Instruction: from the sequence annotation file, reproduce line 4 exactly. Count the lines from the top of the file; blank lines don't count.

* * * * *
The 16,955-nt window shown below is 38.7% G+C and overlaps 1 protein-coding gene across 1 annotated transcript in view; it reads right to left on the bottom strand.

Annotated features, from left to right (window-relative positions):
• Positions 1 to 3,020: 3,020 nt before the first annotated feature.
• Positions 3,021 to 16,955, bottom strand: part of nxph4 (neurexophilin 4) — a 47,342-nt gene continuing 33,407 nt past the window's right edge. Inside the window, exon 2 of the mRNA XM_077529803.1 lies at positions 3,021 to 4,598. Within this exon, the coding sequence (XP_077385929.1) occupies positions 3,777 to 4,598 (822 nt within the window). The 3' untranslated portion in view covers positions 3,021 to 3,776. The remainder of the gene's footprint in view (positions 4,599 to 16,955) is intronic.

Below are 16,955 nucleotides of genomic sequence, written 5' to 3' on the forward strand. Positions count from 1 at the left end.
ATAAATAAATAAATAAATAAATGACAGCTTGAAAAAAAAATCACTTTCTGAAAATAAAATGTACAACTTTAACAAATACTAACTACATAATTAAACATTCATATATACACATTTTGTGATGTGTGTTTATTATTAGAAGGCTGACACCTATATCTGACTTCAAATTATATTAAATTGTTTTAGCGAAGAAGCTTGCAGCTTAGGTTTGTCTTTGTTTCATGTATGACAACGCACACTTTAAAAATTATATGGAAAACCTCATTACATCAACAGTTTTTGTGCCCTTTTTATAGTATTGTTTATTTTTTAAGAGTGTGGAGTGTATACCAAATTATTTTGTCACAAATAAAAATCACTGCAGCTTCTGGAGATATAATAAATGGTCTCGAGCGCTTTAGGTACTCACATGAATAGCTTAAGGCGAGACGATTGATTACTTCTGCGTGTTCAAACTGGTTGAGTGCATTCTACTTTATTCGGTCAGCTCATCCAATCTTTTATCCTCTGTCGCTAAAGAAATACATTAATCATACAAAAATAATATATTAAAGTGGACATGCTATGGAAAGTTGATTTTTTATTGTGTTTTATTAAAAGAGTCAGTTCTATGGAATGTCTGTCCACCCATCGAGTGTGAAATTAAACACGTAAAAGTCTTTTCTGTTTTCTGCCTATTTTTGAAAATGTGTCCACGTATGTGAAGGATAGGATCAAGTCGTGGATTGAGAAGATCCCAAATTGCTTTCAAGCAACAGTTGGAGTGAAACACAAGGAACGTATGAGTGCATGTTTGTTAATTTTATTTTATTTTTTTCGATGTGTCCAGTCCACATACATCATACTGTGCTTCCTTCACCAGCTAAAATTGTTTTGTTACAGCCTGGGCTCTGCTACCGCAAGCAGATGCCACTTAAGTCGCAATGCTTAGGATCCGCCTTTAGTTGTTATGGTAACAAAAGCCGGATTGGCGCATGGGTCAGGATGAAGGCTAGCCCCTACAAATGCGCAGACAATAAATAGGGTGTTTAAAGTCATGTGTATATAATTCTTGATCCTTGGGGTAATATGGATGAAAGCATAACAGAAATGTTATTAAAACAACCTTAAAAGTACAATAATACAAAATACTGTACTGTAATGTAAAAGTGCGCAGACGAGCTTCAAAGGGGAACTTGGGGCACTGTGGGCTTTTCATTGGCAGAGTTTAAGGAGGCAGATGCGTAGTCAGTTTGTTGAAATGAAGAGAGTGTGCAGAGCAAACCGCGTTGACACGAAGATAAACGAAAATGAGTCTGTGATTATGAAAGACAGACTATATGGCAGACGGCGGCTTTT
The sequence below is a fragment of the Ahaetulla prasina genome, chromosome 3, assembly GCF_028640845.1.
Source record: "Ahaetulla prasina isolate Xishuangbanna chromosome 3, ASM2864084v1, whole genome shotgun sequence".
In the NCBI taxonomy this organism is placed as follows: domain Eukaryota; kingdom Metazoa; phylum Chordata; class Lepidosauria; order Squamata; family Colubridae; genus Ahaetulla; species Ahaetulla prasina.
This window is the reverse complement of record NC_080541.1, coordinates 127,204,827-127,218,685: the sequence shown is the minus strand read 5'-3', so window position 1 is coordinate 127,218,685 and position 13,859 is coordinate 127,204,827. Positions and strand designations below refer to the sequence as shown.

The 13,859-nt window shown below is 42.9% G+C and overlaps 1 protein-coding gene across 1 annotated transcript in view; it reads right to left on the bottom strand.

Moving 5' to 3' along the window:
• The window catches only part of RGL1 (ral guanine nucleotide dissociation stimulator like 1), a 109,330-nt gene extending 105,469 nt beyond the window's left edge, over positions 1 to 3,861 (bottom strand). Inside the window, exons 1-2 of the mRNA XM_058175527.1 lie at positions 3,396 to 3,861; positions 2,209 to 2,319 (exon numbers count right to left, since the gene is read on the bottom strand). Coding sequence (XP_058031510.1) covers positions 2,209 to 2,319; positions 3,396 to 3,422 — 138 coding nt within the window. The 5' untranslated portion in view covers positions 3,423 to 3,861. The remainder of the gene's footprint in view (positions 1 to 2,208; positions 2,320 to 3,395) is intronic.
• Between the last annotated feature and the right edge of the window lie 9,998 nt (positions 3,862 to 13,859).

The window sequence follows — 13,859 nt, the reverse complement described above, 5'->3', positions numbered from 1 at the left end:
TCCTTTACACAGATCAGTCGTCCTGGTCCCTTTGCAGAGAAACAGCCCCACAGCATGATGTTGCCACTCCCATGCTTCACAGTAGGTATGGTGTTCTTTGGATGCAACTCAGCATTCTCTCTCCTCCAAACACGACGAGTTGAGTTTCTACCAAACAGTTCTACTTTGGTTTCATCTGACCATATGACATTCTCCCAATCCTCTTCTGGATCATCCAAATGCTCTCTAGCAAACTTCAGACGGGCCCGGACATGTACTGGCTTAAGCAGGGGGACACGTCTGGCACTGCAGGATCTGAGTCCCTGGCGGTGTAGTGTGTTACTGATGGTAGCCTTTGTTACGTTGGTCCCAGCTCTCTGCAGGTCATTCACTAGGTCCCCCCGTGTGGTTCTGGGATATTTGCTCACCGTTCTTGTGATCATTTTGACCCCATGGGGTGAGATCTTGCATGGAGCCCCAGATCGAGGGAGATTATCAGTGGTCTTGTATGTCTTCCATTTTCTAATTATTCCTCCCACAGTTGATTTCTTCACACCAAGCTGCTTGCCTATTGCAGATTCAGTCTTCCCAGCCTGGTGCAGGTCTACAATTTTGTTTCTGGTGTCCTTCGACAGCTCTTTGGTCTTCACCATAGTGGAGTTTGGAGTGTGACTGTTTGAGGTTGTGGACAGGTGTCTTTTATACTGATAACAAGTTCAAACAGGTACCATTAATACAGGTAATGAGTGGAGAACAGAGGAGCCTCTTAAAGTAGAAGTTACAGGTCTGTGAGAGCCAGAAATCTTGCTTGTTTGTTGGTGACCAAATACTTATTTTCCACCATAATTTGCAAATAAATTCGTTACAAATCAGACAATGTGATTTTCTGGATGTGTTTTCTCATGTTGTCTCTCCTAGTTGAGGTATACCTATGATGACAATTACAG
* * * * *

• Positions 3,021 to 16,955, bottom strand: part of nxph4 (neurexophilin 4) — a 47,342-nt gene continuing 33,407 nt past the window's right edge. Inside the window, exon 2 of the mRNA XM_077529803.1 lies at positions 3,021 to 4,598. Within this exon, the coding sequence (XP_077385929.1) occupies positions 3,777 to 4,598 (822 nt within the window). The 3' untranslated portion in view covers positions 3,021 to 3,776. The remainder of the gene's footprint in view (positions 4,599 to 16,955) is intronic.